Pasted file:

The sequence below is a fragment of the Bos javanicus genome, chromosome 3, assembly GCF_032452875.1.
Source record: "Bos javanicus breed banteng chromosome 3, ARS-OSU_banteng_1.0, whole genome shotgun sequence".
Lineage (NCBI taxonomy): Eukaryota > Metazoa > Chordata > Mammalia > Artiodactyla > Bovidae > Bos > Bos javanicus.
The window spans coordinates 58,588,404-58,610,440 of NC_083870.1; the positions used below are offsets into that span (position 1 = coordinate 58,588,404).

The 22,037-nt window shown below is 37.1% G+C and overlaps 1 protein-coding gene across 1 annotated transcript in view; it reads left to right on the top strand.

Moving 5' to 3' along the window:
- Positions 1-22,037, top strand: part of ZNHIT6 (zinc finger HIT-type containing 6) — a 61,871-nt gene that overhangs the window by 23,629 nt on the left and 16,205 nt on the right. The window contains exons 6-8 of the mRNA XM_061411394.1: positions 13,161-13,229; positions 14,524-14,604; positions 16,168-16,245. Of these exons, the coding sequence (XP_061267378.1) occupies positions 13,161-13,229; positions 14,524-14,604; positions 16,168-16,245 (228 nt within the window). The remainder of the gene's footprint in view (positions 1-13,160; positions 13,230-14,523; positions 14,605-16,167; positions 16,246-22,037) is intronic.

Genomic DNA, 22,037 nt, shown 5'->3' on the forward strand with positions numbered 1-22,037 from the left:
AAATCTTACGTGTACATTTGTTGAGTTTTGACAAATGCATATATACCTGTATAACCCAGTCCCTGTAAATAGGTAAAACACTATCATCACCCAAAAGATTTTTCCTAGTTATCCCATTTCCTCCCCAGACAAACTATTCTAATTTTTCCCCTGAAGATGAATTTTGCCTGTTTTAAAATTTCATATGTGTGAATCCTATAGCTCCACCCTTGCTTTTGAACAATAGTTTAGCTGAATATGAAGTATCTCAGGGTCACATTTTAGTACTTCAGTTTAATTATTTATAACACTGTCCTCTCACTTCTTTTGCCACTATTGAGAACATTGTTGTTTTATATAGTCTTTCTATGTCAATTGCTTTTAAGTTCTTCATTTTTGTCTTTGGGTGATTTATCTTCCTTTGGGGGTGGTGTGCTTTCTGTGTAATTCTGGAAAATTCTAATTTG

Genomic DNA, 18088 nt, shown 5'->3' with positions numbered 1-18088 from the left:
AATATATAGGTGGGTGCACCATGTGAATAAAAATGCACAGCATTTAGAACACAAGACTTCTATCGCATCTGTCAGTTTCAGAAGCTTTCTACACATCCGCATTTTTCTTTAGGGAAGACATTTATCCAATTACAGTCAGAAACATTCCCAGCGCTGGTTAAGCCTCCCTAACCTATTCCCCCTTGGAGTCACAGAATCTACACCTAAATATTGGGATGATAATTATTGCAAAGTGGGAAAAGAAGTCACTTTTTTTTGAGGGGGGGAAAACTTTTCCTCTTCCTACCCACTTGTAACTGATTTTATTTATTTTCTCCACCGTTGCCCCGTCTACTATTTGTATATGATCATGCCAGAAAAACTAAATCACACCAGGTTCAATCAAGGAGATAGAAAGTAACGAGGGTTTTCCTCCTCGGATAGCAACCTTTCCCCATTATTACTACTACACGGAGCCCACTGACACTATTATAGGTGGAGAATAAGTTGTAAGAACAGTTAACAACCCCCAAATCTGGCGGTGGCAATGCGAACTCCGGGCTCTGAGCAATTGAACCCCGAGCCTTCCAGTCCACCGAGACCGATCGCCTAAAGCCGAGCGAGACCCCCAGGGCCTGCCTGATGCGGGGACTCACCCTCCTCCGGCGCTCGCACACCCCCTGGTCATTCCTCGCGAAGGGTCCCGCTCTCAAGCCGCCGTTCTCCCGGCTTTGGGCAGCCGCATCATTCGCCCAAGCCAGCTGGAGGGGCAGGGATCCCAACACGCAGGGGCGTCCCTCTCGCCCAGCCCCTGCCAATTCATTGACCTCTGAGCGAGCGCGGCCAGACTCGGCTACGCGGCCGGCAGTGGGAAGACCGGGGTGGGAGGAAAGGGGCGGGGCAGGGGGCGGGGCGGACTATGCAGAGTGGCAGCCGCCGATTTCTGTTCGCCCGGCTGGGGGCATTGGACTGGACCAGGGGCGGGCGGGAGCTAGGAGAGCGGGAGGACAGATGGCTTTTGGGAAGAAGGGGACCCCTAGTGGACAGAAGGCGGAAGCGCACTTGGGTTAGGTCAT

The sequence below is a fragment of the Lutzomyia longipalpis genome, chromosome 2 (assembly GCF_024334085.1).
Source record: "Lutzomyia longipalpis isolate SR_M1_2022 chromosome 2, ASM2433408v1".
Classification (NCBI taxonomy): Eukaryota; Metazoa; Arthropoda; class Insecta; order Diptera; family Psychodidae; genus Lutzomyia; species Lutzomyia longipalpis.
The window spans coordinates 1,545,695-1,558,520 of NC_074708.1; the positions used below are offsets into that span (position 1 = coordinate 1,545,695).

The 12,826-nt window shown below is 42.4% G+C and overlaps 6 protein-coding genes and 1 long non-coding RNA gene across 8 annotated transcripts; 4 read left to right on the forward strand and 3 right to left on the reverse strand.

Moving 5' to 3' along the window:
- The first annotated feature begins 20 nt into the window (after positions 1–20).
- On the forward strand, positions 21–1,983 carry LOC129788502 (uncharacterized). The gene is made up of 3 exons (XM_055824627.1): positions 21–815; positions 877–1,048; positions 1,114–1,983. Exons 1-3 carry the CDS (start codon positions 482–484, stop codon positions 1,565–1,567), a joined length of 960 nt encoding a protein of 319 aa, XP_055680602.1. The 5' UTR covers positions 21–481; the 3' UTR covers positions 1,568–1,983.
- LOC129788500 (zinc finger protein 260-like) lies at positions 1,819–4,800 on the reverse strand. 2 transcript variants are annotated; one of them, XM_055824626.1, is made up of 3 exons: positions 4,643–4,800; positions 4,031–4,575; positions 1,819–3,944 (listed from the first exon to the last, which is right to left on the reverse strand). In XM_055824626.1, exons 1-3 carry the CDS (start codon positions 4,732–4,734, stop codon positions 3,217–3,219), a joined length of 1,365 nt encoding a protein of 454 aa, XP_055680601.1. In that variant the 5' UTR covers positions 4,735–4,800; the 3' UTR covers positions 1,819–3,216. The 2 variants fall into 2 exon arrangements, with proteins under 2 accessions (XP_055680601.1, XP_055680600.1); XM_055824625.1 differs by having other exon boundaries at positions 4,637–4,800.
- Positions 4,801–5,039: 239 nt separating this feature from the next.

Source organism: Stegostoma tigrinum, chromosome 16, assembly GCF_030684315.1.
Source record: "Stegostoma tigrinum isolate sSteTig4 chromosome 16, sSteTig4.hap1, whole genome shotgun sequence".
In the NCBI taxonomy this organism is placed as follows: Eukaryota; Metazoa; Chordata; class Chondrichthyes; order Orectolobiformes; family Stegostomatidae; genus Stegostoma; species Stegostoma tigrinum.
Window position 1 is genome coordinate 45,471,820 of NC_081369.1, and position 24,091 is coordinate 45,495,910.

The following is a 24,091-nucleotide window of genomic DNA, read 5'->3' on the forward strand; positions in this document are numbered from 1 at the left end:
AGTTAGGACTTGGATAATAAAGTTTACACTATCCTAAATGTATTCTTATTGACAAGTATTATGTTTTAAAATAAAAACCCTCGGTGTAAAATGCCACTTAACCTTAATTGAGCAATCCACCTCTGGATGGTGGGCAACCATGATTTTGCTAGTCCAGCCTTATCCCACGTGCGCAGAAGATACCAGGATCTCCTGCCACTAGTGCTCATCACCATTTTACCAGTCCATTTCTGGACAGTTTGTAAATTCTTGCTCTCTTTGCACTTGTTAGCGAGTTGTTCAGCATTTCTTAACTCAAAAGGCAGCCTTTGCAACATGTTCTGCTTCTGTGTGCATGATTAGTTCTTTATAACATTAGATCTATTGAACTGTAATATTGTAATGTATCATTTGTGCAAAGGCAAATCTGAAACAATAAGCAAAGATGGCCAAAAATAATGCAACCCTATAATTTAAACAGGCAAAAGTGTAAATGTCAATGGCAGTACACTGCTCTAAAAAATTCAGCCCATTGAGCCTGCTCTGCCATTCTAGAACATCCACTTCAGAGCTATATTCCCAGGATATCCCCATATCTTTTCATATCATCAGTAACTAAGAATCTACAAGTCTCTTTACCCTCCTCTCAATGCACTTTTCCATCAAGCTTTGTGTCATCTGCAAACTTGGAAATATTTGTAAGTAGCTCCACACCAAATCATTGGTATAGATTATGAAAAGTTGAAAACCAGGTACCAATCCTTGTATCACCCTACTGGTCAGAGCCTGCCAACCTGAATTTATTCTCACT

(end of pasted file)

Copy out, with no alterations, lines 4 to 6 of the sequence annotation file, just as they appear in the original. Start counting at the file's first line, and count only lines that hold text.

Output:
The window spans coordinates 58,588,404-58,610,440 of NC_083870.1; the positions used below are offsets into that span (position 1 = coordinate 58,588,404).

The 22,037-nt window shown below is 37.1% G+C and overlaps 1 protein-coding gene across 1 annotated transcript in view; it reads left to right on the top strand.

Moving 5' to 3' along the window: